I was looking at Japan in the early nineties, when they had huge savings and little debt, a net exporter and no need to finance outside their country. As you say, their situation today has seriously deteriorated and is not what it was in 1990.

Sun, 05/29/2011 - 16:44 | 1321080 jm
jm's picture

Yeah, I see your point and respect it.  I think we have some road yet to run, and don't thinkn collapse is in our future.

We accept failure and rebuild better than most societies.  This is probably our greatetst cultural strength.

Sun, 05/29/2011 - 15:10 | 1320892 H. Perowne
H. Perowne's picture

That is to say:  if the “developed” world goes all mad max and we live off hard-tack and true little house on the prairie grit, China and the “emerging” world won’t use silver coins when they go to Applebee’s for Dim Sum.

You do realize that these are cultures with thousands of years of treating the PMs as money, right? Do you have anything to back up your assertions that they will suddenly adopt the Western disease of mistaking pretty colored coupons as real money, or are you just spouting off? 

Sun, 05/29/2011 - 15:17 | 1320902 jm
jm's picture

They have thousand of years of using what the government issued as currency. Just so happened that the Chinese tael was copper, silver, and gold certificate.  Actually I don't know jack about India's monetary history, but turn their gold into rupees when they buy stuff.

The magic is in state power, not a rock.

Sun, 05/29/2011 - 15:23 | 1320914 Jack Sheet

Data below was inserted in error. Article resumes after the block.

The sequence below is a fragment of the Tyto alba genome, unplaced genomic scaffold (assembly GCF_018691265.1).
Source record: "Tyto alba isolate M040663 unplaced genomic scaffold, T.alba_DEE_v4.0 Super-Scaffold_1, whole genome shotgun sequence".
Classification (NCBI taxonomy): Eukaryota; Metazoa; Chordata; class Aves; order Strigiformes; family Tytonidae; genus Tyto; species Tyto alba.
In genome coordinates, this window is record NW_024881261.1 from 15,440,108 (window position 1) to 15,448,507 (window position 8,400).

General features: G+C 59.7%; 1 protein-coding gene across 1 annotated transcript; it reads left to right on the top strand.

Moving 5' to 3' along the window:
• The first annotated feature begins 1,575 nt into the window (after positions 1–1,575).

Jack Sheet's picture

"Hyperinflation nonsense in multiple places"

Mish Shedlock, 5/25/11

"...deficits will stay very high. They will lead to very high infation rates, most likely hyperinflation"

Marc Faber (CNBC) 5/25/11

 

 

Sun, 05/29/2011 - 15:28 | 1320921 jm
jm's picture

Just for the record, I never said it was nonsense. 

Sun, 05/29/2011 - 15:32 | 1320937 Jack Sheet
Jack Sheet's picture

I was just digging at Mish, your article is good !

Sun, 05/29/2011 - 15:58 | 1320977 tao400
tao400's picture

Zero hedge shouldn't have posted this guy's drivel. If there is a collapse of the dollar, no one is going to abandon gold for the next twenty five years, that is until the generation who had the money and lost it due to hyperinflation is all dead. Then maybe other countries will discourage gold. Also, though the depreciation of the dollar might be gradual, at some point it has to break apart. I think the whole western world will go down together in that regard, bringing everyone with them. The one who owns the most hard assets will then rise like a phoenix from the ashes. China? I was watching the new movie about the crash with Bill Hurt as Paulson and it occurred to me that what might be going on with the money printing is that these guys know there is no solution. What they are trying to create is an orderly collapse. Also occurred to me, when the next downturn hits hard like it will, war will be the next step taken.  A year ago people were talking about how a collapse will lead to war and I would ask on this site, how. I did not understand it. No I do. With the next collapse, if it happens, there is nowhere else to turn. The ponzi scheme of the US and western nations is at that point exposed and collapsed. The only solution is to start a war and steal people's stuff in other countries. In other words, to get out of debt, you go steal enough hard assets through war to get rid of that debt. The other guy is screwed but you are not. I realized that with what is going on in Libya and the oil. Syria gets sanctions, Barhrain gets ignored and Libya gets occuppied. I am convinced there is going to be a world war if a collapse occurs.